European Kendama Open 2014
The European Kendama Open is the premiere kendama event on the continent of Europe. New players and well known players alike all come out for this event and make it a special time. This year the EKO was held in Copenhagen, Denmark. A pre-event tour with activities for foreign players making the trek to Denmark was arranged by Kendama.Dk x Krom Kendama, and what a great job they did. Tours around Copenhagen and a multi day kendama friends only beach house was reserved for us on the other side of Denmark. We even had the chance to drop in on Michael Williams and Denmark’s oldest indoor skatepark; needless to say, our group contained a whole lot of skating/blading/scooter talent. Denmarks own Rasmus Hetoft took some really sick photos from our skate session, one of which can be seen below.
We toured Copenhagen on foot for a couple of days before heading via bus to Middelfart, where the beach-house/chalet was. Middelfart is the town in Denmark where the founders of Kendama.dk and KROM Kendama grew up together. I immensely enjoyed getting to see this place and understand the roots of the KROM style more. We had a really nice relaxing time with everyone, despite putting off sleep to have more time to hang out with foreign friends. When it came time for us to take the bus back to Copenhagen everyone was hitting some really impressive Sleep Trick B times. I think that almost the whole bus was full of sleeping kendama talent and bobbing heads.
We arrived after the amazing Pre Tour back in Copenhagen for the main event, the EKO! Void from the British Kendama Association joined us to hang out, facilitate the knockout competition part of the EKO and do a lot of the workings of the events in conjuction with KROM. The event was amazing. There were even certified Japanese Kendama Association examiners there to do dan testings for those who wanted to. I was so stoked to have the opportunity to test for and receive my 5th Dan alongside the legendary Alex Ruisch while we were there. The beginner, intermediate, and advanced ladder competitions went off with some excitement, and then came the Dan Jam. This signature EKO event is for anyone with a dan ranking. Each player has a minute to go up and show their most creative and difficult kendama tricks. The contestants are judged and the winners are recognized shortly after. Iji from KROM/Zoomadanke went up and put on an electrifying show for everyone and deservingly walked away with first place in this division. Philip Eldridge from KROM grabbed second place, making him European Dan Jam champion since Iji is from Japan.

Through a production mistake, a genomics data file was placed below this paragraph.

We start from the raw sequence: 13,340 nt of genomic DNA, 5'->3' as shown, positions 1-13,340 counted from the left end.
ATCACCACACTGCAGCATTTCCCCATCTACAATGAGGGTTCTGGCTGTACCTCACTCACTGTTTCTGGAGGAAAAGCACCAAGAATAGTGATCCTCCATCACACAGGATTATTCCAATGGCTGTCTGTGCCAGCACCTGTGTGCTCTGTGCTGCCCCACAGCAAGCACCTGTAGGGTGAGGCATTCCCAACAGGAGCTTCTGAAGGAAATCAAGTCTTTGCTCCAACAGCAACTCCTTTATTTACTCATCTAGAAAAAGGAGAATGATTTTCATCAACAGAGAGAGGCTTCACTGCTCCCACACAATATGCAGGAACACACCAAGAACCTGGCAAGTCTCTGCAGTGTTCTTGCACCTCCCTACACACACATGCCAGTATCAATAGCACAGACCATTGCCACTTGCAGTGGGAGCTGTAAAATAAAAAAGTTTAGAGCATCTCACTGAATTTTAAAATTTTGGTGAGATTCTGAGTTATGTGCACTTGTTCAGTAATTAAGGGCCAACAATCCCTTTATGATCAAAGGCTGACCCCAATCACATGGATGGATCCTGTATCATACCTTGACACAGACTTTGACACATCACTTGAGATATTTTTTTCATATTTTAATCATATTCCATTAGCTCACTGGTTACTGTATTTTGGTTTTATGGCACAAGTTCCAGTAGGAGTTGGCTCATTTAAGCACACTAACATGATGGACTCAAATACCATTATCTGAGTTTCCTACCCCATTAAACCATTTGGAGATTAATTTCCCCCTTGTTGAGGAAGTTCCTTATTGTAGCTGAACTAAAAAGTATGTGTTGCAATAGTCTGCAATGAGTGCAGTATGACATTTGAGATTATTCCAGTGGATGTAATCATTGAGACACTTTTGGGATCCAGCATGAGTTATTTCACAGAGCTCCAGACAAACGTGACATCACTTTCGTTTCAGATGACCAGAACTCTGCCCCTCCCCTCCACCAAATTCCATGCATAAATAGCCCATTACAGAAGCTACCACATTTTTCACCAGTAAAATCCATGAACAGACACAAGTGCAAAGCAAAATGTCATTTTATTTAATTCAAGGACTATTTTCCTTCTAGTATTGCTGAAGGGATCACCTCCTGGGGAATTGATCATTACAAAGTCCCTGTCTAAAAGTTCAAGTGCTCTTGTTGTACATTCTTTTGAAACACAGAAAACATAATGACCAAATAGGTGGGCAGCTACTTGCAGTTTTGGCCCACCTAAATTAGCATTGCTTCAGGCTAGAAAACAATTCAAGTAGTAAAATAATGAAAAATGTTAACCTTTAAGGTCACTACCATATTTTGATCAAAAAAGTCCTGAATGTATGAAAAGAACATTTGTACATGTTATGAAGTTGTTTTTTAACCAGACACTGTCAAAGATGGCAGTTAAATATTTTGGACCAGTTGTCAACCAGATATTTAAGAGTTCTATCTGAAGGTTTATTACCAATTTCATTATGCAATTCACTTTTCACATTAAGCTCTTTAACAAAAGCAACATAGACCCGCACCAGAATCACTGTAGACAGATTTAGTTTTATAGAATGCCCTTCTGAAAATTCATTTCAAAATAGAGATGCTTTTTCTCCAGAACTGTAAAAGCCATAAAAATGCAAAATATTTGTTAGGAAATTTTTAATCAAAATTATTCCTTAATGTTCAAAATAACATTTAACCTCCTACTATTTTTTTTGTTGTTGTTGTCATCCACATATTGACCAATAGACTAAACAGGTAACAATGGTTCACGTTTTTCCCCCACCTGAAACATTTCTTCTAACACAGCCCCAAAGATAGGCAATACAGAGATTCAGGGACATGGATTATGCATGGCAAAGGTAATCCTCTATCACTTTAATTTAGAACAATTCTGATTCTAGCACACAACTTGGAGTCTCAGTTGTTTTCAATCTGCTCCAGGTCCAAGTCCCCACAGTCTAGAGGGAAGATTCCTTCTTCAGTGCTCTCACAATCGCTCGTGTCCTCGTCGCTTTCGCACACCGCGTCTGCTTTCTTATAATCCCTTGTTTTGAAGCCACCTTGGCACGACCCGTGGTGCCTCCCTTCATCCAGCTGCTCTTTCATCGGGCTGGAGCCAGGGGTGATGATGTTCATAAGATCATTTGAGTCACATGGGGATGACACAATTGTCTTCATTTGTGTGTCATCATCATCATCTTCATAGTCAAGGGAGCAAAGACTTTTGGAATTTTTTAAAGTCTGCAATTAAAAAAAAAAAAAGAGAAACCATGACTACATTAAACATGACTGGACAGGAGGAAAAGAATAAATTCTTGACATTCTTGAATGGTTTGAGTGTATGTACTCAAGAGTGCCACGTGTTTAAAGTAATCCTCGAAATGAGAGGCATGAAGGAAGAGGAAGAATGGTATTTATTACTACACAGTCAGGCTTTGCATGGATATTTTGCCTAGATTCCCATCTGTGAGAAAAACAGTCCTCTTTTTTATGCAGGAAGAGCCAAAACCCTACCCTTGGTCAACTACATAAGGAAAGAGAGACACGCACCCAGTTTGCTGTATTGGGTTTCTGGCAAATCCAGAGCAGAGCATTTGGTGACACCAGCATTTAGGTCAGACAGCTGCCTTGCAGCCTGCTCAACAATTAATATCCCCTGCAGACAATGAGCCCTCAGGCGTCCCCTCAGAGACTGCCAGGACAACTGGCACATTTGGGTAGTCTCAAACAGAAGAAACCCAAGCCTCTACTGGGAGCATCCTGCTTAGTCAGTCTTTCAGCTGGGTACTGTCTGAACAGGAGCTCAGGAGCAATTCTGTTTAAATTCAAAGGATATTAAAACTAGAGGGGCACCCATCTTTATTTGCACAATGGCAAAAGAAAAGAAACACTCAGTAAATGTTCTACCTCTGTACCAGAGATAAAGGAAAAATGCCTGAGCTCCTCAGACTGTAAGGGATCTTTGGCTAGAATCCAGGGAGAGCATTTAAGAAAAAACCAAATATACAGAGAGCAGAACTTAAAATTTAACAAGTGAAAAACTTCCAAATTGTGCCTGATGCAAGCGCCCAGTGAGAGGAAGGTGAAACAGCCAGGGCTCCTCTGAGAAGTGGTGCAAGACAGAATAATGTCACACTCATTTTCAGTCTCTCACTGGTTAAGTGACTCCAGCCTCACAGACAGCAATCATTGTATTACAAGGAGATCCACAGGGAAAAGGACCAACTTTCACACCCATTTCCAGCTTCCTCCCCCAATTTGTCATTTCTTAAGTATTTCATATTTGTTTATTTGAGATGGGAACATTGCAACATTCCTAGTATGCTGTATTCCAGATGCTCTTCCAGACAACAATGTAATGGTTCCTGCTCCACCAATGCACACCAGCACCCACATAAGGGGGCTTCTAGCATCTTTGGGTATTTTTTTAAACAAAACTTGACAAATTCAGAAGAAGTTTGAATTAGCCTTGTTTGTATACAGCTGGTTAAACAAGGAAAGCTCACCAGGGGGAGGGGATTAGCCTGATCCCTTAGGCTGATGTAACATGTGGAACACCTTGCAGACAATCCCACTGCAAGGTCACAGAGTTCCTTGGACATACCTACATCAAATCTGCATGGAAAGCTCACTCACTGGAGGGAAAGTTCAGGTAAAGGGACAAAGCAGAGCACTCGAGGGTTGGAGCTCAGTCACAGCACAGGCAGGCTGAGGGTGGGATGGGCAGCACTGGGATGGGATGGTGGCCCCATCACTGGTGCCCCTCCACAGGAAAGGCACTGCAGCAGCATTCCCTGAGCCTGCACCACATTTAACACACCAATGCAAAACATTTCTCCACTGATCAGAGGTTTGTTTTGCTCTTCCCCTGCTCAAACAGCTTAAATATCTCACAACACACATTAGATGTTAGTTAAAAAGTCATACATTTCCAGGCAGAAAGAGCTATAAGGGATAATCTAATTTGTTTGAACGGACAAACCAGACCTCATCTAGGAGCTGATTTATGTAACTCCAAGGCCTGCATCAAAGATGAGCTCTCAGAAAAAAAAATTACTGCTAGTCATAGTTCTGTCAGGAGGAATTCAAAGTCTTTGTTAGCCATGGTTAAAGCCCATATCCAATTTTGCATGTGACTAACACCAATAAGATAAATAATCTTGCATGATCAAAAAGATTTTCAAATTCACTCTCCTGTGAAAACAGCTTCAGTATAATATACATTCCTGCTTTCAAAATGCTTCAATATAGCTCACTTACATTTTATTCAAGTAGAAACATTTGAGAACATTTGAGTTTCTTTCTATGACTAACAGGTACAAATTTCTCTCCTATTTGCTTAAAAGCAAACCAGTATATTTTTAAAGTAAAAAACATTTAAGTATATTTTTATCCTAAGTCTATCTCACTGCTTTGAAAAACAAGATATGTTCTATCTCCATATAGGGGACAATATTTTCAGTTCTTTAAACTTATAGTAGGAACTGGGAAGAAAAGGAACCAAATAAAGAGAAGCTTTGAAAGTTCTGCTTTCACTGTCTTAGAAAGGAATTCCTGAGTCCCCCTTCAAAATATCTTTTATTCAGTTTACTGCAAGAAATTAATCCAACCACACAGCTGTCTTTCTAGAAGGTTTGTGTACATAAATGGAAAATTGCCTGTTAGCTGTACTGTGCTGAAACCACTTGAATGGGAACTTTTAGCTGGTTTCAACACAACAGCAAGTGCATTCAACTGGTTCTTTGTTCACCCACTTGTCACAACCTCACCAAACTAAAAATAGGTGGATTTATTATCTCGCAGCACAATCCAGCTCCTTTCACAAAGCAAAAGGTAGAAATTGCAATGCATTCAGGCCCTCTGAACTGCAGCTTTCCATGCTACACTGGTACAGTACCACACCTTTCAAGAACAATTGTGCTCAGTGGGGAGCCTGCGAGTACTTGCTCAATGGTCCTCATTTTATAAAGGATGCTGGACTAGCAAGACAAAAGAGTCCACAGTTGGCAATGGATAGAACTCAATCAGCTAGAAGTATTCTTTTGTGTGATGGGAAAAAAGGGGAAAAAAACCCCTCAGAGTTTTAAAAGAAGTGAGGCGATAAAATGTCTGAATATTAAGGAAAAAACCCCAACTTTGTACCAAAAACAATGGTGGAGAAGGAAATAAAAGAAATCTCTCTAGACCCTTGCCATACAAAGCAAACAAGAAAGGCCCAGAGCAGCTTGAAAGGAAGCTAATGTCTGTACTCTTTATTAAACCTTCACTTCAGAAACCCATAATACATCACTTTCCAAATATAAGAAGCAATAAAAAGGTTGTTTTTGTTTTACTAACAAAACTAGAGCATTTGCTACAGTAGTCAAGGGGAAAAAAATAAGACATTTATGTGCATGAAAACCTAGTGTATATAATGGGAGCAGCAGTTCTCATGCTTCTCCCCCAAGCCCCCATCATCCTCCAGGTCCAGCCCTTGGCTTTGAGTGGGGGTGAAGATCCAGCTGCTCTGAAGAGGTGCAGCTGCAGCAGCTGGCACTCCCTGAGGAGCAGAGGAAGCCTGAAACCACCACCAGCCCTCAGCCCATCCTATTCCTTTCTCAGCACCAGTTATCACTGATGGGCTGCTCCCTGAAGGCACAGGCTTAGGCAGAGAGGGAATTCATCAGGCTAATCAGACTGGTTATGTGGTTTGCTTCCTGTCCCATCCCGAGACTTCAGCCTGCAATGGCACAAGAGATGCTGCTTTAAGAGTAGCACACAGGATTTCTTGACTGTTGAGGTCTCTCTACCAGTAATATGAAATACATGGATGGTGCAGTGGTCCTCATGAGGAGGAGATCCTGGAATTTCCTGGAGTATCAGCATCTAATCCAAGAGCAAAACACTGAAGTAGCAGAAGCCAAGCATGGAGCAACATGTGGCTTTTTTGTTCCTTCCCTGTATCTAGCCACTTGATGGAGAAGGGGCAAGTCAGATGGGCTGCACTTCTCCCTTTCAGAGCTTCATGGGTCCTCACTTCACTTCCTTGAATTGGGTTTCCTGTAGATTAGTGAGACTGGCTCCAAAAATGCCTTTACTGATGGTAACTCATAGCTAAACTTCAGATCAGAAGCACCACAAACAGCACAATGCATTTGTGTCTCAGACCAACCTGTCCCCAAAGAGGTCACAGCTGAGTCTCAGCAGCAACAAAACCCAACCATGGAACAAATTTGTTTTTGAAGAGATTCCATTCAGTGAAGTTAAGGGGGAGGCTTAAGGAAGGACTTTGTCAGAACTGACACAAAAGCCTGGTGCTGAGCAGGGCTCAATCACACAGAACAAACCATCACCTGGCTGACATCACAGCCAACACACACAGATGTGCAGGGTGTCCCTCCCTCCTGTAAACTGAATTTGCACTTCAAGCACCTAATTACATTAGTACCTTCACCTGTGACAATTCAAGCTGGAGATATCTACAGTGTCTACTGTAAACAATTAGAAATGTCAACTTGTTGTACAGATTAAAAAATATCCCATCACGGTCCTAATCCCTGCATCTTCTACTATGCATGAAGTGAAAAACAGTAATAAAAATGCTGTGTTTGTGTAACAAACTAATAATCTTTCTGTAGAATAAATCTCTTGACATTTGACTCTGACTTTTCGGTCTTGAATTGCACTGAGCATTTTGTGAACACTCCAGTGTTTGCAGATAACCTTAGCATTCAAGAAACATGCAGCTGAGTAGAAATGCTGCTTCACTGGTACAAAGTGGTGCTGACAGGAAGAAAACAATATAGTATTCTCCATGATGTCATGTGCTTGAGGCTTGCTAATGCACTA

The Krom Deluxe girls were working the merchandise booth during the day, and thank goodness they had sandwiches and fruit for us to buy. There were all sorts of kendamas for sale, and the turnout for the event was spectacular. The word from Void was that this was the biggest EKO ever in attendance and participation.
The first rounds of the knockout competition got underway. With so many world class players there to compete, it was quite the show. There were many upsets early on like favorites to win Matt Jorgenson and Rodney Ansell going out in the first round. In the end it came down to a faceoff between Theo from Denmark and Joris Schweppe from Holland for the third place title, but also for the European Kendama Champion title because the first and second place faceoff was between Tajima Akira and Shimadera. After a grueling 5 point-to-win match between these two Japanese legends we finally ended up with an EKO champion: Shimadera!
There was still more competition though. The EKO saw the first ever Seven To Spike competition in Europe. This competition is a freestyle battle done king of the hill style, with challengers trying to defeat the current “king”. Each player throws down their own unique freestyle every time, and the judges decide who wins the battle. The winner gets a point, first to seven points wins, and there are no breaks within the competition rounds. Four preliminary rounds went down, and the top two from each round were chosen to go through to the final round. When it came down to it, Matthew Ballard of KROM and Wenatchee Kendama Team took top honors and claimed his spot as freestyle champion (along with being the North American champion in the knockout rounds too!). I actually ended up getting second place, and Iji rounded out the podium in third. I could not have been any more honored and excited to stand up on the podium with my two friends like that.
Besides all the competitions there were lots of mini games, nerve wracking dan tests, hanging out and good times with people from all over the world. The European Kendama Open is one of the most exciting kendama events of the year. I’m beyond stoked to have been here to experience it, and now I’m going to leave you all with that so I can grab some falafel here in Copenhagen where the event was held.
words by Keith Matsumura
Enjoy some photos by Rasmus Hetoft Hansen! He accompanied us this past week for the EKO to take pictures, play kendama, and be an all around good guy! You can find a bunch more of his photos in an album on KROM Kendama’s facebook. (Pictures are thumbnails, click on them for full size viewing)